ROM 200 contains the program instructions and data required for operation of the timepiece. A logic flow diagram which depicts the various instructions programmed into ROM 200 is shown in FIG. 5. An alternating current signal from the power mains provides timing information. In most countries this is a 50- or 60-Hertz sine wave. A step-down transformer (not shown) reduces the voltage from the mains to about 5 volts, root-mean-square (RMS). This voltage is applied between terminal 220 and ground. A resistor (R) 230 limits the current flowing into diodes D12 and D13 which are connected in series from a +5 volt DC source to ground and whose junction is connected to the right side of R 230. A typical value for resistor 230 is 1,000 ohms. A capacitor 240, also connected between R 230 and ground in parallel with D12, acts in concert with resistor 230 to form a low-pass filter. A typical value for capacitor 240 is 0.1 microfarad. This r-c filter removes power line transients which will cause extra, unwanted input signals to be applied to interrupt input 250 (pin number 4) of microprocessor 210. Diodes D12 and D13 act as a clipper to provide a rough square-wave input to interrupt input 250. A square-wave is required at this input to ensure reliable operation of microprocessor 210. The reason for the application of the square-wave signal to interrupt input 250 is discussed below in connection with FIG. 5. The 5-volt RMS voltage present at terminal 220 is also rectified and filtered (circuit not shown) and used as the power source for all the circuit elements shown in FIG. 4.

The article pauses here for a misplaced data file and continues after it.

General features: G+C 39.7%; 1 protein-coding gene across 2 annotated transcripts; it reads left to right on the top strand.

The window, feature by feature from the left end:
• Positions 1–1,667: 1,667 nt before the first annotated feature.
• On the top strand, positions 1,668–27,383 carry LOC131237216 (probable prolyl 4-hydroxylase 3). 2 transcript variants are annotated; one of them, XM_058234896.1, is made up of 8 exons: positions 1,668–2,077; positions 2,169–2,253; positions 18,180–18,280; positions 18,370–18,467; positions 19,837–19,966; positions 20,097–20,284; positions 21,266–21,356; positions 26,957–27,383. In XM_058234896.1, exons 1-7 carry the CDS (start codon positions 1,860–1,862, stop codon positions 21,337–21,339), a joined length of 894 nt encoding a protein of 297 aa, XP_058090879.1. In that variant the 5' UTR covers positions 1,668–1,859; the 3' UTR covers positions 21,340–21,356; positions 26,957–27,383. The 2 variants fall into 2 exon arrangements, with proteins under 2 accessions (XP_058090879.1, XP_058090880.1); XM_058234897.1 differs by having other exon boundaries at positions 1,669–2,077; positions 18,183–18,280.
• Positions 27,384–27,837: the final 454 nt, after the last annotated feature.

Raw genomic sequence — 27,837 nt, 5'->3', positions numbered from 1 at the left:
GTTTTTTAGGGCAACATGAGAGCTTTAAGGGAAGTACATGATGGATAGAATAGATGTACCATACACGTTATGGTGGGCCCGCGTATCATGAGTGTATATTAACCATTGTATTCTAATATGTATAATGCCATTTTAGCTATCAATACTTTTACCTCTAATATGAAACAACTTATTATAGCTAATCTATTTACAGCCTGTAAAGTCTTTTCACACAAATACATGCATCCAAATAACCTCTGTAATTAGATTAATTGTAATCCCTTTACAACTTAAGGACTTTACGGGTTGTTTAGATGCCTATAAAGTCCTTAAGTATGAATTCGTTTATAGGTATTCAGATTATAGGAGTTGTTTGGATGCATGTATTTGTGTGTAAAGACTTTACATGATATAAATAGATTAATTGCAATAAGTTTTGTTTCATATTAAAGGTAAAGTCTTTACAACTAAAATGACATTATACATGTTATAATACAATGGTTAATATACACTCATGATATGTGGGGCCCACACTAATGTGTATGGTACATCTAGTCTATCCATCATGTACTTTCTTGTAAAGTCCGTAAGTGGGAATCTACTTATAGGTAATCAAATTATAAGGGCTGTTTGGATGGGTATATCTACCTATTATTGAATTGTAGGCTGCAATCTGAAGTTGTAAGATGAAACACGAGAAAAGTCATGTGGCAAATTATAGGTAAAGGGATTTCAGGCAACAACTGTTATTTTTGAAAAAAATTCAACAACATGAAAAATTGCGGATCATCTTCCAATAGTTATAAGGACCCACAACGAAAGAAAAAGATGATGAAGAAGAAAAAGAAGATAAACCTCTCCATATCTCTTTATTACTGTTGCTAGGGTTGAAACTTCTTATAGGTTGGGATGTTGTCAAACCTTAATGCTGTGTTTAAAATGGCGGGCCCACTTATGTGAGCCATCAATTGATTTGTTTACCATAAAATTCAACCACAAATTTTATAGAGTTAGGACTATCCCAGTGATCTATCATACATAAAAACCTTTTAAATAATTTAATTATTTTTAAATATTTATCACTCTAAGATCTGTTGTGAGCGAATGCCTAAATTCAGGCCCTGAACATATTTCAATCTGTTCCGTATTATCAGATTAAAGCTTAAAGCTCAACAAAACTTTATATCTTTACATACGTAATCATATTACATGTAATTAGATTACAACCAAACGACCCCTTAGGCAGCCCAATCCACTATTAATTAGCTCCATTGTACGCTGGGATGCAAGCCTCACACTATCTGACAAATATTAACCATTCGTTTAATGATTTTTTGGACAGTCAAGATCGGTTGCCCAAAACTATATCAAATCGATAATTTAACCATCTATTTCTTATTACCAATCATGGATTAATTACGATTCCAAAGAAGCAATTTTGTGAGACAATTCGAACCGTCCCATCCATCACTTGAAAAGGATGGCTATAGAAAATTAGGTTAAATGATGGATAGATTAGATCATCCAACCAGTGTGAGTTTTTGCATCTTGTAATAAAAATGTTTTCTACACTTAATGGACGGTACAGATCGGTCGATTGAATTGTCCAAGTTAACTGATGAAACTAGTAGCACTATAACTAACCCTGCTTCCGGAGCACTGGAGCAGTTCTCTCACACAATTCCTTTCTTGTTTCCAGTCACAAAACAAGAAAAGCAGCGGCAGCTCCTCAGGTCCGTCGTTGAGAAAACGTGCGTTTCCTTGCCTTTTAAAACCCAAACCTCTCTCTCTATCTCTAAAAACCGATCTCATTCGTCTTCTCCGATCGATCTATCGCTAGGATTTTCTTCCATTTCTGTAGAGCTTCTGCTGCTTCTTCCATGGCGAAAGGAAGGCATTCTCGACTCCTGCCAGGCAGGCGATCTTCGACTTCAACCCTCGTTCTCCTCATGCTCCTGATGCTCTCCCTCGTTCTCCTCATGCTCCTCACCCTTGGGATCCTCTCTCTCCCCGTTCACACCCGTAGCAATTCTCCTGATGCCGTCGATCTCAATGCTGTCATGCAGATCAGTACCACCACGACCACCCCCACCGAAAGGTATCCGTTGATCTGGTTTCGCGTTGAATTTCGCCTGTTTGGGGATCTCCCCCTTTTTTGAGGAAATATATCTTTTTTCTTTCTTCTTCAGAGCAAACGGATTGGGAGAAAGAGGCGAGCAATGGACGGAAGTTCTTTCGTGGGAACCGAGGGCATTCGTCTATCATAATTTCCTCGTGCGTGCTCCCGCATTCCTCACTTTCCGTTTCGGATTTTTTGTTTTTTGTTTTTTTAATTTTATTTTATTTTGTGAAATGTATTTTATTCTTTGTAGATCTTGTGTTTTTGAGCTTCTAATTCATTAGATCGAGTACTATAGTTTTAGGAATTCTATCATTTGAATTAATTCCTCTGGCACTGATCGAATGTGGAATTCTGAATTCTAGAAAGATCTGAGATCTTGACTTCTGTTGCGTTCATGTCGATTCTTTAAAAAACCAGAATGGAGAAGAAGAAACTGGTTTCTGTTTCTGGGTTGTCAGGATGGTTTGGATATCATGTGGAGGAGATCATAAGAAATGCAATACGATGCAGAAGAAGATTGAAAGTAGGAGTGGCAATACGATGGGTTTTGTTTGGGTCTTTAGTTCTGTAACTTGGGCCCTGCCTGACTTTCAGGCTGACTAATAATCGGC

Microprocessor 210 is driven at its pin number 37 at a high frequency by a "clock" oscillator circuit 360. A typical clock frequency for a microprocessor is several megahertz. This makes possible many logical operations per second.
Under instructions from ROM 200, microprocessor 210 periodically applies signals from its data pins (pin numbers 26 through 33) and Read/Write pin (pin number 34) to octal latch 260 (data pins 3, 4, 7, 8, 13, 14, 17 and 18, and clock pin 11). These signals are "latched" on the outputs (pins 2, 5, 6, 9, 12, 15, 16 and 19) of buffer 260. Four of the outputs of buffer 260 are connected to seven-segment LED display driver 270. These four lines contain binary-coded decimal data. This information is decoded for application to either of the seven-segment LED displays 320 or 340. The other four outputs of buffer 260 are connected to 4 line-to-16-line decoder 280. Decoder 280 can apply a logical "1" (or +5 volts) to displays 310 or 220, to npn transistors Q1 or Q2 and to any one of diodes D1 through D11. When decoder 280 applies a logical "1" to transistor Q1, display 320 is activated. Any data present at the output of driver 270 will be read out by display 320. Similarly, a coincidence of signals at transistor Q2 and driver 270 will cause the data present at the output of driver 270 to be shown by display 340. Resistors 290 and 300 limit the current through displays 310 and 330. These resistors would typically have a value of 150 ohms.